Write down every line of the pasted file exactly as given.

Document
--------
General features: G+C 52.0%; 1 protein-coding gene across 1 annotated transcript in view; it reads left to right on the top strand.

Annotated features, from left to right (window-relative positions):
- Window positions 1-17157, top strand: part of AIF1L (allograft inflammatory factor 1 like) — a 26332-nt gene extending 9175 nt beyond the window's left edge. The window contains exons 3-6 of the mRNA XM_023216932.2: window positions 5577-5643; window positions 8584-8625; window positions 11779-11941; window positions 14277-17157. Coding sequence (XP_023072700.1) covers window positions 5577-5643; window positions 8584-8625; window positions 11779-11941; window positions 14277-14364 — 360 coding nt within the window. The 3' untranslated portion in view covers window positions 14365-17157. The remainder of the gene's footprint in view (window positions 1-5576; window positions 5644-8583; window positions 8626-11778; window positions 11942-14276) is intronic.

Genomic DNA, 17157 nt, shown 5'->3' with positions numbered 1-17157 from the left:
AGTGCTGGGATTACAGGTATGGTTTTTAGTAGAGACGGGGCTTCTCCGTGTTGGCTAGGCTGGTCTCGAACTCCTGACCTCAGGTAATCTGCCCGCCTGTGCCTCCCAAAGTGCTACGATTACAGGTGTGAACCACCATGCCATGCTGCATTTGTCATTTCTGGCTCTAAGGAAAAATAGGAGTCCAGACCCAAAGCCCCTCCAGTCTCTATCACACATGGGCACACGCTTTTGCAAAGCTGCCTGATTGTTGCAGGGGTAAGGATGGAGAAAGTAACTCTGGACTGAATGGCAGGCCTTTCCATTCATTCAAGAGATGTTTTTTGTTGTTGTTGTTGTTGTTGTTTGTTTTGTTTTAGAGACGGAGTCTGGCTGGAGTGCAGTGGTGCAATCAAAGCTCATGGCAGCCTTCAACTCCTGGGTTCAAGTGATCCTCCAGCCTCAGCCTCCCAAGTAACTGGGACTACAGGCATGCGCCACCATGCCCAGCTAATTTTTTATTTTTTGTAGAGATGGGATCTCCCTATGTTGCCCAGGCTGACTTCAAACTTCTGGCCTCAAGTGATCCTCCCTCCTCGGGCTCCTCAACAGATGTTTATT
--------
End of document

General features: G+C 52.0%; 1 protein-coding gene across 1 annotated transcript in view; it reads left to right on the top strand.

Annotated features, from left to right (window-relative positions):
- Window positions 1-17157, top strand: part of AIF1L (allograft inflammatory factor 1 like) — a 26332-nt gene extending 9175 nt beyond the window's left edge. The window contains exons 3-6 of the mRNA XM_023216932.2: window positions 5577-5643; window positions 8584-8625; window positions 11779-11941; window positions 14277-17157. Coding sequence (XP_023072700.1) covers window positions 5577-5643; window positions 8584-8625; window positions 11779-11941; window positions 14277-14364 — 360 coding nt within the window. The 3' untranslated portion in view covers window positions 14365-17157. The remainder of the gene's footprint in view (window positions 1-5576; window positions 5644-8583; window positions 8626-11778; window positions 11942-14276) is intronic.

Genomic DNA, 17157 nt, shown 5'->3' with positions numbered 1-17157 from the left:
AGTGCTGGGATTACAGGTATGGTTTTTAGTAGAGACGGGGCTTCTCCGTGTTGGCTAGGCTGGTCTCGAACTCCTGACCTCAGGTAATCTGCCCGCCTGTGCCTCCCAAAGTGCTACGATTACAGGTGTGAACCACCATGCCATGCTGCATTTGTCATTTCTGGCTCTAAGGAAAAATAGGAGTCCAGACCCAAAGCCCCTCCAGTCTCTATCACACATGGGCACACGCTTTTGCAAAGCTGCCTGATTGTTGCAGGGGTAAGGATGGAGAAAGTAACTCTGGACTGAATGGCAGGCCTTTCCATTCATTCAAGAGATGTTTTTTGTTGTTGTTGTTGTTGTTGTTTGTTTTGTTTTAGAGACGGAGTCTGGCTGGAGTGCAGTGGTGCAATCAAAGCTCATGGCAGCCTTCAACTCCTGGGTTCAAGTGATCCTCCAGCCTCAGCCTCCCAAGTAACTGGGACTACAGGCATGCGCCACCATGCCCAGCTAATTTTTTATTTTTTGTAGAGATGGGATCTCCCTATGTTGCCCAGGCTGACTTCAAACTTCTGGCCTCAAGTGATCCTCCCTCCTCGGGCTCCTCAACAGATGTTTATT